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The Fine Points of Thread Selection

(April 2007) posted on Sun Apr 01, 2007

Read on to find out about the kinds of threads available and discover the ways in which each can be effectively used.

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By Hajo Voeller

A rayon thread of good quality can be run at more than 1000 stitches/min with no thread breaks in simple designs and is colorfast in wash temperatures of up to 203° F. The 30-weight rayon thread is approximately 50% thicker than rayon #40 and can be used to save on stitches when filling in larger areas. Rayon in 12 weight is the thickest thread available. It's used for fancy outline stitches, special effects, and for serging (finishing).

Polyester is the thread of choice for embroiderers who base their purchasing decisions on cost alone. Polyester thread, which consists of 100% polyester filament, is a less expensive thread than rayon. Polyester is available on 1100-yard spools and 5500-yard cones, and it offers greater tensile strength (the force it can endure before breakage occurs) than rayon. In fact, its strength can be unforgiving when it comes to an intricate design, so tension on the machine will have to be adjusted accordingly. The most significant property of polyester thread is that it can withstand heavy-duty laundering, even in wash water that contains bleach. Polyester thread is available in many colors, and some manufacturers offer Pantone-matched threads. A 60-weight polyester is about 60% thinner than the general use #40 and is used for embroidering small lettering for monograms and for small or fine details. This finer thread provides clarity and definition to a properly digitized design.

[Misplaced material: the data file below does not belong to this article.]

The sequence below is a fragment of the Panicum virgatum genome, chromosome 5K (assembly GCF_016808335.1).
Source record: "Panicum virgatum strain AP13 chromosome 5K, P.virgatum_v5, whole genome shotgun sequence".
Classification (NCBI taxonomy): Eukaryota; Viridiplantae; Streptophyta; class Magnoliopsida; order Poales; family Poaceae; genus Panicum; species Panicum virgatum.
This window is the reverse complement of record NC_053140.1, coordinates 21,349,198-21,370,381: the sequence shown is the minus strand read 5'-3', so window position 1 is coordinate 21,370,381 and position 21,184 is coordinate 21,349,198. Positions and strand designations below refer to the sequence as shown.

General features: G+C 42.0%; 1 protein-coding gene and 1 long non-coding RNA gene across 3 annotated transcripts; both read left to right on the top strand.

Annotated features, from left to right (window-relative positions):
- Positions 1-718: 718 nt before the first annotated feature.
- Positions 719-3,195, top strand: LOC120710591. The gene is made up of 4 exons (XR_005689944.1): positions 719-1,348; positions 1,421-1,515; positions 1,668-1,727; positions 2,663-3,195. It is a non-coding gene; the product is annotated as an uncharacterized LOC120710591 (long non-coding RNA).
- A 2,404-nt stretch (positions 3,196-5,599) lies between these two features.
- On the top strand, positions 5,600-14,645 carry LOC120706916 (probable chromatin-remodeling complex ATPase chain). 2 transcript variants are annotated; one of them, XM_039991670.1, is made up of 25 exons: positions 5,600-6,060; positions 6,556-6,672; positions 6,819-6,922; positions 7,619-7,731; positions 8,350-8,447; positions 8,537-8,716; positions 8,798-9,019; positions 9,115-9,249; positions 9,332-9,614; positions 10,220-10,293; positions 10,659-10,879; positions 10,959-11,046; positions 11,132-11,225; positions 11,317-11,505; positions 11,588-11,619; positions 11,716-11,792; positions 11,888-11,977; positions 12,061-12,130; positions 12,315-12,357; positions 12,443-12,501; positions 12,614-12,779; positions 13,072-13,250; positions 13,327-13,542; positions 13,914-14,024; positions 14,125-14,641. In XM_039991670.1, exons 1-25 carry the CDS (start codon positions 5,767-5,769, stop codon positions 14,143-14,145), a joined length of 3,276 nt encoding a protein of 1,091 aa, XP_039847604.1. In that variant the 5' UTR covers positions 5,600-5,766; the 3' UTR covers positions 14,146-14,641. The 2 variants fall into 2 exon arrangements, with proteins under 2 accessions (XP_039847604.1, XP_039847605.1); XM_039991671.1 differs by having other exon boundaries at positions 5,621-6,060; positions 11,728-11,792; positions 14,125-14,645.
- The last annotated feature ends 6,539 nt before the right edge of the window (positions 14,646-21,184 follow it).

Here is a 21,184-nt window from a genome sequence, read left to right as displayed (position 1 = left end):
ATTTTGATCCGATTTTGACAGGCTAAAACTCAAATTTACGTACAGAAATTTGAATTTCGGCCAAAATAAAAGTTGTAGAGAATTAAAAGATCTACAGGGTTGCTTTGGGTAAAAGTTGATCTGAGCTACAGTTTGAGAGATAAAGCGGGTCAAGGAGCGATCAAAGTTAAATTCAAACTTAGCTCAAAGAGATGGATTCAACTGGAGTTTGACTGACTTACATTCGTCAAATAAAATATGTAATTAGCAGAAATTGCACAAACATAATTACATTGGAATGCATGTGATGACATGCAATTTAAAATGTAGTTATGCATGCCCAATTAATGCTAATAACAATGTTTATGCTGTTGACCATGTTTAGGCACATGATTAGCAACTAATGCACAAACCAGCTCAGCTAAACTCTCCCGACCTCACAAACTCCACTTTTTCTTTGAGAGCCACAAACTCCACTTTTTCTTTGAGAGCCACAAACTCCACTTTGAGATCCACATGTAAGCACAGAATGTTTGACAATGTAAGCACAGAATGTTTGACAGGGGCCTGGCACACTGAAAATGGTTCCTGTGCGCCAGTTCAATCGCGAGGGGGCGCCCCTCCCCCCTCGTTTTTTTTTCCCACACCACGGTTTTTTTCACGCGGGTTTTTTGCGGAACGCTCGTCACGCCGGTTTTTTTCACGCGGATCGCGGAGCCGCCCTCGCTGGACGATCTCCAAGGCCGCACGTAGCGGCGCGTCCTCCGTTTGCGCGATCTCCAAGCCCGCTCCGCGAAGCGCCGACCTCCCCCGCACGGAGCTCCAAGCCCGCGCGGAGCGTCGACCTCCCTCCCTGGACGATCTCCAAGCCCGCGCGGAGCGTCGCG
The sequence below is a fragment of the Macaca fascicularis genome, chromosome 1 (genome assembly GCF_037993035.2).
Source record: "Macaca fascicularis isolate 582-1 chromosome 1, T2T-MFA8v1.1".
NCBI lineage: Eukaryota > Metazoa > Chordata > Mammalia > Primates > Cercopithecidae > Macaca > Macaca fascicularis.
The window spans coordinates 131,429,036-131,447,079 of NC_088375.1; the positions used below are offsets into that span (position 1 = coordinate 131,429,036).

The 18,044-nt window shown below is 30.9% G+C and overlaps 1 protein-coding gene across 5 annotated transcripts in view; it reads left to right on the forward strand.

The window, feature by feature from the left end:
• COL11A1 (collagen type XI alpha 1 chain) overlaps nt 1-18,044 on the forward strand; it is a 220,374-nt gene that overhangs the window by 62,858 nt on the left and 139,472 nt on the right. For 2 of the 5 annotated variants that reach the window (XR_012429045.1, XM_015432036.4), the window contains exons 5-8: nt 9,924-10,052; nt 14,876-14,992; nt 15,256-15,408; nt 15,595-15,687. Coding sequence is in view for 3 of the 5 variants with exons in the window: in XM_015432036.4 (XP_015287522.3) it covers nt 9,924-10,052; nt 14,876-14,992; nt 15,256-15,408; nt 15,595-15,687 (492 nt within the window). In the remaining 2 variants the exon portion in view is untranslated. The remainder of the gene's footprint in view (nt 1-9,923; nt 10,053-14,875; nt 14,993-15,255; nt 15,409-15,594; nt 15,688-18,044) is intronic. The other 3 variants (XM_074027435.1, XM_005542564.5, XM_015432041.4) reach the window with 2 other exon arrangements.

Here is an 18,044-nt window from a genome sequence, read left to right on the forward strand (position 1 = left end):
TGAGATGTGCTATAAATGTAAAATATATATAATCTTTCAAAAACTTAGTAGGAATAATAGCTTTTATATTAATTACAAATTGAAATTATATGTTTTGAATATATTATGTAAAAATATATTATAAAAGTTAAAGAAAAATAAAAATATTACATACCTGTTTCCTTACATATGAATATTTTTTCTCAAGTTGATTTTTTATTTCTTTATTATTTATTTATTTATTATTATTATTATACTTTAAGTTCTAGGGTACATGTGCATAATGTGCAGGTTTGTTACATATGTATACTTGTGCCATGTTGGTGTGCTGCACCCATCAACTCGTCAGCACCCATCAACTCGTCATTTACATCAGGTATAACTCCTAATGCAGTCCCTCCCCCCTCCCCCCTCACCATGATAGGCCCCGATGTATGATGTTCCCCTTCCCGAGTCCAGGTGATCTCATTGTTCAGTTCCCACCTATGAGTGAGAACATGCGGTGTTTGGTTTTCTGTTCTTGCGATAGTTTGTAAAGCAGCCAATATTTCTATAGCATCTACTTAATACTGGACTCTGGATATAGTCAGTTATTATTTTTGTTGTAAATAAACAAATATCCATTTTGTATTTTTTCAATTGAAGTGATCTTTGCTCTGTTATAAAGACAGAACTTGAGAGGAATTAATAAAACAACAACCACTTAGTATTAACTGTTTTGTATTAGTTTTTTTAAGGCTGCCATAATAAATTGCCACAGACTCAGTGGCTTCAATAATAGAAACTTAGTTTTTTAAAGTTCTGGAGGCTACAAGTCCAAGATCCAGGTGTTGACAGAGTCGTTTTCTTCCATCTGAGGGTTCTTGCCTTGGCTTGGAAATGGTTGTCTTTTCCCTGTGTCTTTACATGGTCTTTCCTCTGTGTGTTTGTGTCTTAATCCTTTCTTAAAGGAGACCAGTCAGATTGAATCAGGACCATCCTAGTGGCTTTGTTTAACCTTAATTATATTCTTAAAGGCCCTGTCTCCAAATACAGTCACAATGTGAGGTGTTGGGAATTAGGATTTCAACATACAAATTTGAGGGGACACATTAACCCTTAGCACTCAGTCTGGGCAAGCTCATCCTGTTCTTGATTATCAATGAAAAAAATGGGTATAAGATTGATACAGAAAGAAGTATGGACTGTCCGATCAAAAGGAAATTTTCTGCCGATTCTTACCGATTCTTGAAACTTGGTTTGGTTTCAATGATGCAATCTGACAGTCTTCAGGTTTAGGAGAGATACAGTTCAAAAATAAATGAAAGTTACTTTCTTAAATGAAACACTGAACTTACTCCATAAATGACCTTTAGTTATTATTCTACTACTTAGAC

Thread is a commodity that can work for or against you. Don't skimp on quality. You want your machines to run at optimum speed, which means minimizing the number of thread breaks. When you factor the time it takes to fix thread that is not running properly, rethread the machine, reposition the garment, and cue up the machine again, you're looking at an accumulation of operator hours that you are paying for while gaining nothing.

Specialty threads add value

Keeping ahead of the competition is as important in the embroidery industry as in any other, and one way to do it is to master specialty threads (Figure 2). Bringing the wow factor to your customers is probably the best way to maintain your lead. Working with these threads requires some patience, practice, and perseverance. Manufacturers can suggest which needle to use and which backing or topping will enhance the appearance of the decorated garment.


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